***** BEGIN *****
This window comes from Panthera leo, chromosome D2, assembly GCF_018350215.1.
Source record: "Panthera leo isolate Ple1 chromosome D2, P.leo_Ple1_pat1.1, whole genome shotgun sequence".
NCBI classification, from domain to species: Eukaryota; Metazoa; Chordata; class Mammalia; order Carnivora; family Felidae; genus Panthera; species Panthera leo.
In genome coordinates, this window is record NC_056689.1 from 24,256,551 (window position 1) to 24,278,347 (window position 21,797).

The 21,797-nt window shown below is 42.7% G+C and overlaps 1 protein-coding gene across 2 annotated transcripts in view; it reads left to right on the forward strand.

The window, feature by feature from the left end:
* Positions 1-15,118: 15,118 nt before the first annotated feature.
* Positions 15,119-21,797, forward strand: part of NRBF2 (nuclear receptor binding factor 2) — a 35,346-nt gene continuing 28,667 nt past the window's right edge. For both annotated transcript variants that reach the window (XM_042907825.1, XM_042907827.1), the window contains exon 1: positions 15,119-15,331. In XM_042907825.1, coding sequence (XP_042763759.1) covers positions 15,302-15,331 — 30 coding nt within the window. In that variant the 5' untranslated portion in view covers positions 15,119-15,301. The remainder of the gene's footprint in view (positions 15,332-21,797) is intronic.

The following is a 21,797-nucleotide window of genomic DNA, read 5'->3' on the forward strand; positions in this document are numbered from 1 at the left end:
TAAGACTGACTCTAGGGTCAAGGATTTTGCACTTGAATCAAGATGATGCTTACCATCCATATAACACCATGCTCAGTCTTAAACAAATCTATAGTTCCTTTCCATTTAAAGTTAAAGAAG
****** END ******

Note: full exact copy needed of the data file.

This window comes from Panthera leo, chromosome D2, assembly GCF_018350215.1.
Source record: "Panthera leo isolate Ple1 chromosome D2, P.leo_Ple1_pat1.1, whole genome shotgun sequence".
NCBI classification, from domain to species: Eukaryota; Metazoa; Chordata; class Mammalia; order Carnivora; family Felidae; genus Panthera; species Panthera leo.
In genome coordinates, this window is record NC_056689.1 from 24,256,551 (window position 1) to 24,278,347 (window position 21,797).

The 21,797-nt window shown below is 42.7% G+C and overlaps 1 protein-coding gene across 2 annotated transcripts in view; it reads left to right on the forward strand.

The window, feature by feature from the left end:
* Positions 1-15,118: 15,118 nt before the first annotated feature.
* Positions 15,119-21,797, forward strand: part of NRBF2 (nuclear receptor binding factor 2) — a 35,346-nt gene continuing 28,667 nt past the window's right edge. For both annotated transcript variants that reach the window (XM_042907825.1, XM_042907827.1), the window contains exon 1: positions 15,119-15,331. In XM_042907825.1, coding sequence (XP_042763759.1) covers positions 15,302-15,331 — 30 coding nt within the window. In that variant the 5' untranslated portion in view covers positions 15,119-15,301. The remainder of the gene's footprint in view (positions 15,332-21,797) is intronic.

The following is a 21,797-nucleotide window of genomic DNA, read 5'->3' on the forward strand; positions in this document are numbered from 1 at the left end:
TAAGACTGACTCTAGGGTCAAGGATTTTGCACTTGAATCAAGATGATGCTTACCATCCATATAACACCATGCTCAGTCTTAAACAAATCTATAGTTCCTTTCCATTTAAAGTTAAAGAAG